Brussels Town Hall
History and museums
The Town Hall (French: Hôtel de Ville, Dutch: Stadhuis ) of the City of Brussels is a Gothic building from the Middle Ages. It is located on the famous Grand Place in Brussels, Belgium.
The oldest part of the present Town Hall is its east wing (to the right when facing the front). This wing, together with a shorter belfry, was built and completed in 1420 under direction of Jacob van Thienen. Initially, future expansion of the building was not foreseen, however, the admission of the craft guilds into the traditionally patrician city government apparently spurred interest in providing more room the building. As a result, a second, somewhat longer wing was built on to the existing structure, with Charles the Bold laying its first stone in 1444. This "left" wing was built by Guillaume (Willem) de Voghel who in 1452 also built the Magna Aula at the Coudenberg.
The façade is decorated with numerous statues representing nobles, saints, and allegorical figures. The present sculptures are reproductions; the older ones are in the city museum in the "King's House" across the Grand Place.
The 96 metre (310 ft) high tower in Brabantine Gothic style emerged from the plans of Jan van Ruysbroek, the court architect of Philip the Good. By 1454 this tower replacing the older belfry was complete. Above the roof of the Town Hall, the square tower body narrows to a lavishly pinnacled octagonal openwork. Atop the spire stands a 5-metre-high gilt metal statue of the archangel Michael, patron saint of Brussels, slaying a dragon or devil. The tower, its front archway and the main building façade are conspicuously off-centre relative to one another. According to legend, the architect upon discovering this "error" leapt to his death from the tower. More likely, the asymmetry of the Town Hall was an accepted consequence of the scattered construction history and space constraints.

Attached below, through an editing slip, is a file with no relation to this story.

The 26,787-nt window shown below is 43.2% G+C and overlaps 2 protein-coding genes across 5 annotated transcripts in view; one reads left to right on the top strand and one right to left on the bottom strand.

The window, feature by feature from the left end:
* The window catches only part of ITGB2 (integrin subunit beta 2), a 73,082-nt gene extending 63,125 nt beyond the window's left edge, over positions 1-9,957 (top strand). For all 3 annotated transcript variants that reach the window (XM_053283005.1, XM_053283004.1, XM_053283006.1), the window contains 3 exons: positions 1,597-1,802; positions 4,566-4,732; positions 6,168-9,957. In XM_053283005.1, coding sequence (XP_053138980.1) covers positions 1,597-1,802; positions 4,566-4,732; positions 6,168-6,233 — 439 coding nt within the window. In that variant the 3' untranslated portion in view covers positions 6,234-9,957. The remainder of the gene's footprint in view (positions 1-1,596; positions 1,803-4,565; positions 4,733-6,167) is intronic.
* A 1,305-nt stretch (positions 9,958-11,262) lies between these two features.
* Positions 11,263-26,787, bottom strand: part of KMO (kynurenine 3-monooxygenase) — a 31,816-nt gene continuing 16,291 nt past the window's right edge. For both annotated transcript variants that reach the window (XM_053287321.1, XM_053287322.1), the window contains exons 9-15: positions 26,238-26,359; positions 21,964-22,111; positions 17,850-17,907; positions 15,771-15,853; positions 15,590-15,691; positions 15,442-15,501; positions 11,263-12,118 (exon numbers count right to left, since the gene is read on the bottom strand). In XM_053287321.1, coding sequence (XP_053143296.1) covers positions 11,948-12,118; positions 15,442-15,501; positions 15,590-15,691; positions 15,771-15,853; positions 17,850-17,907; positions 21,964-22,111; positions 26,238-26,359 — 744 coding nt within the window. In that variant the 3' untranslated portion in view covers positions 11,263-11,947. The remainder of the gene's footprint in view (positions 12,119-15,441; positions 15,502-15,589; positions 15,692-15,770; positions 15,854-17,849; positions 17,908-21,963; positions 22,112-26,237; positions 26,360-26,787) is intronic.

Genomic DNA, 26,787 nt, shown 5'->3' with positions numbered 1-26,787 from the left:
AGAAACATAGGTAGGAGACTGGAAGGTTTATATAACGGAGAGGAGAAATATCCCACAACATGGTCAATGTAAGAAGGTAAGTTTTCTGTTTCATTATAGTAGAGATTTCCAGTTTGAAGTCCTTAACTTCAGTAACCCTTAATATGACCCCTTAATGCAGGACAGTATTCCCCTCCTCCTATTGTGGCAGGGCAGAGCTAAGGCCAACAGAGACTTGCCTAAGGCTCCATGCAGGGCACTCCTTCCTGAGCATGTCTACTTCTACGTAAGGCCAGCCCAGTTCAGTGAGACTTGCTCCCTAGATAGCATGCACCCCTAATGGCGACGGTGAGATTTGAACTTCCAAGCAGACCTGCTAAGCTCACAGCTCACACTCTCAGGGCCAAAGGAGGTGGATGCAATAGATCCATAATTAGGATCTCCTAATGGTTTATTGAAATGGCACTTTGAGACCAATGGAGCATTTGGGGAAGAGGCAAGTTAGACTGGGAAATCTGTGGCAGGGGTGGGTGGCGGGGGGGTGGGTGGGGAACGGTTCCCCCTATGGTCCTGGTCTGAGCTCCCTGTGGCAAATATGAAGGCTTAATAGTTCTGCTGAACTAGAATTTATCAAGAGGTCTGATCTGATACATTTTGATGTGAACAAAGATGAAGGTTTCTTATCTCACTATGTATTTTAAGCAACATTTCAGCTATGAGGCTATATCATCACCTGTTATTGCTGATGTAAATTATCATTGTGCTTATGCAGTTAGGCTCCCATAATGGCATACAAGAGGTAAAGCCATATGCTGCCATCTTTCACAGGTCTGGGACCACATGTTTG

After the bombardment of Brussels in 1695 by a French army under the Duke of Villeroi, the resulting fire completely gutted the Town Hall, destroying the archives and the art collections. The interior was soon rebuilt, and the addition of two rear wings transformed the L-shaped building into its present configuration: a quadrilateral with an inner courtyard completed by Corneille Van Nerven in 1712. The Gothic interior was revised by Victor Jamar in 1868 in the style of his mentor Viollet-le-Duc. The halls have been replenished with tapestries, paintings, and sculptures, largely representing subjects of importance in local and regional history.
The Town Hall accommodated not only the municipal authorities of the city, but until 1795 also the States of Brabant. In 1830, a provisional government assembled here during the attempt of the Third French Revolution which provoked the separation of the Southern Netherlands from the Northern Netherlands. resulting in the formation of Belgium as is known presently.
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